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Digital Maturity Insight

What it means to be customer centric

by Redweb, 30 June 2020

Read Time: 5 minutes

Do all organisations care enough about their customers to really understand them? Many would answer this with a firm ‘yes’, recognising, that to gain a clear understanding of their customers’ is essential to the survival of most brands.

How many organisations can say they deliver excellent customer experiences with complete assurance? Perhaps a long pause was needed to answer that honestly. Perhaps the answer came too quickly and should be reconsidered.

It is important for the survival of any organisation or business to take an honest and searching inventory of all products, services and operations in order to navigate the challenges and opportunities presented today. Designing digital services with insight and purpose, places the user at the centre of all initiatives and brands in the hearts and minds of their customers. Translating into an increase in customer lifetime value.

The emergence of digital services has empowered customers with information and choice. Brands need to work smarter to create and increase customer retention and be ready to adapt to market changes. The discerning customer has learned to sift through a crowded market by utilising the many tools available online, to inform purchase decisions. Organisations need to understand their customers on a behavioural and emotional level in order to remain competitive, improve the customer lifetime value and survive when a disruptor enters the market.

What is customer centricity? Blake Morgan, senior contributor to Forbes, writes that:

Being customer centric is about more than just offering a good product or staffing a contact centre. It becomes a cultural way of life for the company and impacts everything from employee engagement to customer experience.

Employee culture is a critical factor in defining a customer centric organisation, as the workers are the ones responsible for delivering the standards set. Determining whether an employee is the right cultural fit for the vision of an organisation is becoming popular when recruiting and managing performance, as technical skills and experience has been traditionally. You can train skills, it’s arguably much harder to change personal attitudes.

How can an organisation know if it is customer centric? What is a customer centric approach? The inventory to take, is to ask whether your organisation is creating exceptional, customer experiences through product market fit and delivery.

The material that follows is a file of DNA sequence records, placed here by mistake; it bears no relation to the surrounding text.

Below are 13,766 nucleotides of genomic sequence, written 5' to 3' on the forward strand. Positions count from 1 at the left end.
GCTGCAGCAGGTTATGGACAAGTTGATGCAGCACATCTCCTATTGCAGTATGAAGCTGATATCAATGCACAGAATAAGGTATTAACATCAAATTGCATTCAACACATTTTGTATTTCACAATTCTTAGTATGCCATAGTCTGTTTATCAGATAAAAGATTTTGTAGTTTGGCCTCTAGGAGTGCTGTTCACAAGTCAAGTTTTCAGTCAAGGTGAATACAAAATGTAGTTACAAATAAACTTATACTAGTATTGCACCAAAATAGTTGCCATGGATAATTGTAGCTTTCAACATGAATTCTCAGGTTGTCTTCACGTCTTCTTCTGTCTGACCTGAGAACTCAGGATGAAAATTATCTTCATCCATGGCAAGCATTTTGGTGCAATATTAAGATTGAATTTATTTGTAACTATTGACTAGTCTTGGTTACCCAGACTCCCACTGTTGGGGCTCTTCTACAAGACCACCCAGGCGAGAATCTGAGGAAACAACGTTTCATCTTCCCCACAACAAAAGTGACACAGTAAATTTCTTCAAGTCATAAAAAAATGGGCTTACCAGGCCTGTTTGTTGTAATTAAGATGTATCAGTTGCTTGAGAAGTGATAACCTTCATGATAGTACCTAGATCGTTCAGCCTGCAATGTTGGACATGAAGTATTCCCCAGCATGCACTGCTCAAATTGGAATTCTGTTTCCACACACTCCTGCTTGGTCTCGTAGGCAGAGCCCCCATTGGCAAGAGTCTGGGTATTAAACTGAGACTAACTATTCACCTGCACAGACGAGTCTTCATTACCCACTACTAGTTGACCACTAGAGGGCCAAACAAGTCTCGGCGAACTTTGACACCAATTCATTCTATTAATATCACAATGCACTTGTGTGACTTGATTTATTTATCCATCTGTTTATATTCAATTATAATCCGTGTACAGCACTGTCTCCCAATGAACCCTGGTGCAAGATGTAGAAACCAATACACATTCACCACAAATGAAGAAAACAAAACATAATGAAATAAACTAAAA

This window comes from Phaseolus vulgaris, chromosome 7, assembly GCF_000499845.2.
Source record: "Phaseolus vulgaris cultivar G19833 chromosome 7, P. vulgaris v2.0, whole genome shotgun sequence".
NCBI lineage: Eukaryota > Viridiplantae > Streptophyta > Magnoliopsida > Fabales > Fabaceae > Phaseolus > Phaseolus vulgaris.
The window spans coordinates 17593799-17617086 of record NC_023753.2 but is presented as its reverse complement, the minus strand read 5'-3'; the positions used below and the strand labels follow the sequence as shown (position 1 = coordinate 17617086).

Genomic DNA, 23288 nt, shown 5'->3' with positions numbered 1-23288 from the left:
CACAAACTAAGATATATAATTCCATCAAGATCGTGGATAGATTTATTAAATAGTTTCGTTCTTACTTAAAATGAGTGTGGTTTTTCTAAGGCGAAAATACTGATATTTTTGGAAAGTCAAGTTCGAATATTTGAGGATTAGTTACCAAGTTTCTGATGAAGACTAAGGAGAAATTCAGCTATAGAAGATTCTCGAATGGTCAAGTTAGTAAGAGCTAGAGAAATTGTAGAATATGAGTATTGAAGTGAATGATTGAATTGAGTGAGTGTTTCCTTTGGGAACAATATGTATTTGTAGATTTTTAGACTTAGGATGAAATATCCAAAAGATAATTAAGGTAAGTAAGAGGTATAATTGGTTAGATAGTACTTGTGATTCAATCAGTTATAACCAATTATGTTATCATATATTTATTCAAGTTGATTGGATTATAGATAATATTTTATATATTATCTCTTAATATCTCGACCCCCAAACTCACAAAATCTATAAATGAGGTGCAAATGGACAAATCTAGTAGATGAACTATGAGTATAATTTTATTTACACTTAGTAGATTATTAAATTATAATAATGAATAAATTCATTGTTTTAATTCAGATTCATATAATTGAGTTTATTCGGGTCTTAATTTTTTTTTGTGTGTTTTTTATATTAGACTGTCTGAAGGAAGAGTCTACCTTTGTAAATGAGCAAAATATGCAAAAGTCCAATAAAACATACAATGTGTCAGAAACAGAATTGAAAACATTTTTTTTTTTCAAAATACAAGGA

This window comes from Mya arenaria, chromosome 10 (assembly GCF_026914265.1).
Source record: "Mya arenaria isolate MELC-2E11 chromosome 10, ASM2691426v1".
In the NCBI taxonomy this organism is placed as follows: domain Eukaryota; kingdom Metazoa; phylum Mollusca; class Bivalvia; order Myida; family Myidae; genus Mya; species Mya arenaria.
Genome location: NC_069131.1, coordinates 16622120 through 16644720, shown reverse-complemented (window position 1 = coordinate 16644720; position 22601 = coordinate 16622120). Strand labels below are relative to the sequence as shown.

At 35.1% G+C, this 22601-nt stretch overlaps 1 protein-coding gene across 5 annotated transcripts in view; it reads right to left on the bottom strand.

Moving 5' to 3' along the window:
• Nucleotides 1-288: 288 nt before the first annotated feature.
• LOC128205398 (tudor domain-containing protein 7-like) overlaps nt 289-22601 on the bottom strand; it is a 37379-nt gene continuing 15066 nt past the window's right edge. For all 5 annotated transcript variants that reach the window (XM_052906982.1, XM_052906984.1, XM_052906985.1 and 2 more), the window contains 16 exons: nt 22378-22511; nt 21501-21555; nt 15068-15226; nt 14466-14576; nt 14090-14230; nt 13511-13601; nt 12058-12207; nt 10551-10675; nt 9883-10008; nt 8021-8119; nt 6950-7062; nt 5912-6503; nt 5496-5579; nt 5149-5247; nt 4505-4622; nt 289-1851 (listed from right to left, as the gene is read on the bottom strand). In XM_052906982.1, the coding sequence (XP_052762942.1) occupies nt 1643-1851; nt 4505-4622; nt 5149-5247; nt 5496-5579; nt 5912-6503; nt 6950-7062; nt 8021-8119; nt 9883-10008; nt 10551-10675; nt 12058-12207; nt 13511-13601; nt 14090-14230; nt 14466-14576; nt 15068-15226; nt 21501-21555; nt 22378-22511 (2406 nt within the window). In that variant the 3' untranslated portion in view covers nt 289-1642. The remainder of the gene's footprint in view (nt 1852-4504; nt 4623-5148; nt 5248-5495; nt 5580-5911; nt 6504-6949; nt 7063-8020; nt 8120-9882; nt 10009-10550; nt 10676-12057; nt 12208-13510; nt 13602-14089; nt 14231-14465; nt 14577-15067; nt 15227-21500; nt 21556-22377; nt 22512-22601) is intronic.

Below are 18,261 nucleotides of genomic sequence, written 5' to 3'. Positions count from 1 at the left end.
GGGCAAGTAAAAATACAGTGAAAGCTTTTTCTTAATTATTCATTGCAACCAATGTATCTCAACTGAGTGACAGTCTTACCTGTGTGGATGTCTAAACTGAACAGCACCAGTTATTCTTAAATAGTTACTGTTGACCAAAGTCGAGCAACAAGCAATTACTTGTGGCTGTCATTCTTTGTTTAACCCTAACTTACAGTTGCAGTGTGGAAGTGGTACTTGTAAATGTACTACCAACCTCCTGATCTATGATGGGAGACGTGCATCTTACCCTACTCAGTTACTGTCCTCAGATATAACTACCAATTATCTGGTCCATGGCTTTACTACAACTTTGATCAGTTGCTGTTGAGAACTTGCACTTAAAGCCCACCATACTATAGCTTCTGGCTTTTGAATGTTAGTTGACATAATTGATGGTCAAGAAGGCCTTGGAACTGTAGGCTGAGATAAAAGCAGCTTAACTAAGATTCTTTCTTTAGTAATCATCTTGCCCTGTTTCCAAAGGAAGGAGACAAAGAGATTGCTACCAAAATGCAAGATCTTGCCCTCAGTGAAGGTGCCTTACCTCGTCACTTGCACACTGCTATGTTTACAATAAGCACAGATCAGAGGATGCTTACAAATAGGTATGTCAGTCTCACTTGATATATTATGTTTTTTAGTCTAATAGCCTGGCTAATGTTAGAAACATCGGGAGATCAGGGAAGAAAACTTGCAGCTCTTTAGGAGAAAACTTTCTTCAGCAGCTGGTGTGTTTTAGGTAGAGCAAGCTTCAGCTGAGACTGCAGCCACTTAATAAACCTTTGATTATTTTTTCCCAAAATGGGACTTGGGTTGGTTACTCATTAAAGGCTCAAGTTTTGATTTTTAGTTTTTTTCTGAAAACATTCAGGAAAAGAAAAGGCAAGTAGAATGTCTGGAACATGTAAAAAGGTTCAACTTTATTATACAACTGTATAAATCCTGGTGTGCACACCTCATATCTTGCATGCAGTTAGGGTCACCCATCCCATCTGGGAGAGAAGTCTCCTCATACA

As we’ve seen with the success of Uber, Netflix and Amazon, to name a few in recent years, truly customer-centric businesses have not only disrupted, they’ve obliterated the market. Amazon hasn’t just re-written the standard on customer experience, it’s used customer data and innovation to deliver and predict what customers will want before they know they want it. The Amazon Prime service is a great example of recognising the customer need for reliable next day delivery. We can’t all be Amazon, but we can learn from the approach of being customer centric.

As Henry Ford (allegedly) put it:

If I had asked what people wanted, they would have said faster horses.

This quote has often been used to demonstrate that the customer isn’t always right, but that’s only half true. By listening to the customers’ want of a faster mode of transportation, he could innovate beyond ordinary expectations.

Ford was able to differentiate between what the customer wanted and what the customer actually needed. Customer-focused organisations tend to deliver what a customer ‘wants’, reactively without really understanding what they ‘need’. This is arguably the subtle difference between being customer focused and customer centric. To be customer-centric is to provide products and services, before the customer knows they want them, fulfilling the ‘need’ or Clayton Christensen’s ‘job to be done’ in an innovative way.

Not taking a tech first approach